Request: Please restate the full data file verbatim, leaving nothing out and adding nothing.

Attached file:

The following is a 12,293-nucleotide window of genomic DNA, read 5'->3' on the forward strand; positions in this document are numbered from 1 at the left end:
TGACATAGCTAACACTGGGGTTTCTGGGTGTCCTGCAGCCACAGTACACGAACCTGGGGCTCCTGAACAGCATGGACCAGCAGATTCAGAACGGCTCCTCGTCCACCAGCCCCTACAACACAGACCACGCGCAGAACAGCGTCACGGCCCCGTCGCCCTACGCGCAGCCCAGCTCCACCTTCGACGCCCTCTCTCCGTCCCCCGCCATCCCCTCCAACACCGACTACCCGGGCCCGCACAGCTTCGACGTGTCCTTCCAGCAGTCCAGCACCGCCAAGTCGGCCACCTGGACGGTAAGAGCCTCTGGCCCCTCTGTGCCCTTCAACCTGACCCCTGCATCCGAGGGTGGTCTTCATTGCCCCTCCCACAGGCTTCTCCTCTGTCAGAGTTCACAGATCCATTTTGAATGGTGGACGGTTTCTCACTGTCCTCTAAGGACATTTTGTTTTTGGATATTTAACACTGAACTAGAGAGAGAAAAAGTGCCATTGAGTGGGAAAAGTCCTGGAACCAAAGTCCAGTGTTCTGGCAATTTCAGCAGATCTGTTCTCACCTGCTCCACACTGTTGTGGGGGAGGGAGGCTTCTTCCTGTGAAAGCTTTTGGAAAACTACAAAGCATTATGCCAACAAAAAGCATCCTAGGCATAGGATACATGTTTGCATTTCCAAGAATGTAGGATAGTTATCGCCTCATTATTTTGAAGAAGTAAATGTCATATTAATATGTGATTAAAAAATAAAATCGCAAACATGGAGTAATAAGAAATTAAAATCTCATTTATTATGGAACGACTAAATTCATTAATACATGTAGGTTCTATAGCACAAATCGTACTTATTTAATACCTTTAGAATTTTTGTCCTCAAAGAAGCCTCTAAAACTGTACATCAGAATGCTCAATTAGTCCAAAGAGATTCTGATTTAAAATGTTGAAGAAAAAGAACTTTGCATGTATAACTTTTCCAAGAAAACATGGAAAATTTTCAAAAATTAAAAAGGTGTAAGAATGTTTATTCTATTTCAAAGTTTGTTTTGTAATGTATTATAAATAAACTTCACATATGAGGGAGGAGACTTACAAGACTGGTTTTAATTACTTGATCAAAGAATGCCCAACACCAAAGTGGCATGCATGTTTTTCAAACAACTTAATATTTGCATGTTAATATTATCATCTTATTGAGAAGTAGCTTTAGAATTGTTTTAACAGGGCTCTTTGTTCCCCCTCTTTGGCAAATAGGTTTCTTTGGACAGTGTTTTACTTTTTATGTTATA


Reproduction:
The following is a 12,293-nucleotide window of genomic DNA, read 5'->3' on the forward strand; positions in this document are numbered from 1 at the left end:
TGACATAGCTAACACTGGGGTTTCTGGGTGTCCTGCAGCCACAGTACACGAACCTGGGGCTCCTGAACAGCATGGACCAGCAGATTCAGAACGGCTCCTCGTCCACCAGCCCCTACAACACAGACCACGCGCAGAACAGCGTCACGGCCCCGTCGCCCTACGCGCAGCCCAGCTCCACCTTCGACGCCCTCTCTCCGTCCCCCGCCATCCCCTCCAACACCGACTACCCGGGCCCGCACAGCTTCGACGTGTCCTTCCAGCAGTCCAGCACCGCCAAGTCGGCCACCTGGACGGTAAGAGCCTCTGGCCCCTCTGTGCCCTTCAACCTGACCCCTGCATCCGAGGGTGGTCTTCATTGCCCCTCCCACAGGCTTCTCCTCTGTCAGAGTTCACAGATCCATTTTGAATGGTGGACGGTTTCTCACTGTCCTCTAAGGACATTTTGTTTTTGGATATTTAACACTGAACTAGAGAGAGAAAAAGTGCCATTGAGTGGGAAAAGTCCTGGAACCAAAGTCCAGTGTTCTGGCAATTTCAGCAGATCTGTTCTCACCTGCTCCACACTGTTGTGGGGGAGGGAGGCTTCTTCCTGTGAAAGCTTTTGGAAAACTACAAAGCATTATGCCAACAAAAAGCATCCTAGGCATAGGATACATGTTTGCATTTCCAAGAATGTAGGATAGTTATCGCCTCATTATTTTGAAGAAGTAAATGTCATATTAATATGTGATTAAAAAATAAAATCGCAAACATGGAGTAATAAGAAATTAAAATCTCATTTATTATGGAACGACTAAATTCATTAATACATGTAGGTTCTATAGCACAAATCGTACTTATTTAATACCTTTAGAATTTTTGTCCTCAAAGAAGCCTCTAAAACTGTACATCAGAATGCTCAATTAGTCCAAAGAGATTCTGATTTAAAATGTTGAAGAAAAAGAACTTTGCATGTATAACTTTTCCAAGAAAACATGGAAAATTTTCAAAAATTAAAAAGGTGTAAGAATGTTTATTCTATTTCAAAGTTTGTTTTGTAATGTATTATAAATAAACTTCACATATGAGGGAGGAGACTTACAAGACTGGTTTTAATTACTTGATCAAAGAATGCCCAACACCAAAGTGGCATGCATGTTTTTCAAACAACTTAATATTTGCATGTTAATATTATCATCTTATTGAGAAGTAGCTTTAGAATTGTTTTAACAGGGCTCTTTGTTCCCCCTCTTTGGCAAATAGGTTTCTTTGGACAGTGTTTTACTTTTTATGTTATA